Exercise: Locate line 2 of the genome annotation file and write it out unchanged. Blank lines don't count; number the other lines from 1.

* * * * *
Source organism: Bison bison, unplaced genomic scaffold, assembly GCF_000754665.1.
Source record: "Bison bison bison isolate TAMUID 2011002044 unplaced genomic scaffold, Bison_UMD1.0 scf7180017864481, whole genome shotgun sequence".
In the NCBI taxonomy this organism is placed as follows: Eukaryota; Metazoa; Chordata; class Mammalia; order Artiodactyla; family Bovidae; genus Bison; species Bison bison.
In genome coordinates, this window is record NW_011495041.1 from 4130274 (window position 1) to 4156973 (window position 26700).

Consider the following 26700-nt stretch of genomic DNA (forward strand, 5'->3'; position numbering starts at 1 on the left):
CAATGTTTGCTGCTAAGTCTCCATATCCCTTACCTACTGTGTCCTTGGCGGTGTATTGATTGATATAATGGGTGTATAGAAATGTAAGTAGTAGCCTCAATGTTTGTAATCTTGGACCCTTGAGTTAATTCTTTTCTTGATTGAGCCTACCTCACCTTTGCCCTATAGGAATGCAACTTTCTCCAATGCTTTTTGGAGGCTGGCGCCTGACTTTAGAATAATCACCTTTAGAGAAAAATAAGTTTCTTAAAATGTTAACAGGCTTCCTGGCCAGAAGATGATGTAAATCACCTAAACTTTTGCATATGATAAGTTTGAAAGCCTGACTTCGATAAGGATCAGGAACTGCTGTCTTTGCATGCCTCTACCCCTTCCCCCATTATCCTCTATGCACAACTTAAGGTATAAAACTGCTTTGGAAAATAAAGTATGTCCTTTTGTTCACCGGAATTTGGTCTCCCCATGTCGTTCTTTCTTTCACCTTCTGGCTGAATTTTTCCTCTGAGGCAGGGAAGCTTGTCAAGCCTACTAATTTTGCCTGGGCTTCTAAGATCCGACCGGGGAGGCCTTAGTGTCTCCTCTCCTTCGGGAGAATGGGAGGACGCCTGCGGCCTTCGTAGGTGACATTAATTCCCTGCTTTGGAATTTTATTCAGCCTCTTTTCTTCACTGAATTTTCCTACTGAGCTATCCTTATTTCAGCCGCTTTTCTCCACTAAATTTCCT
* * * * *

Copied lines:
Source record: "Bison bison bison isolate TAMUID 2011002044 unplaced genomic scaffold, Bison_UMD1.0 scf7180017864481, whole genome shotgun sequence".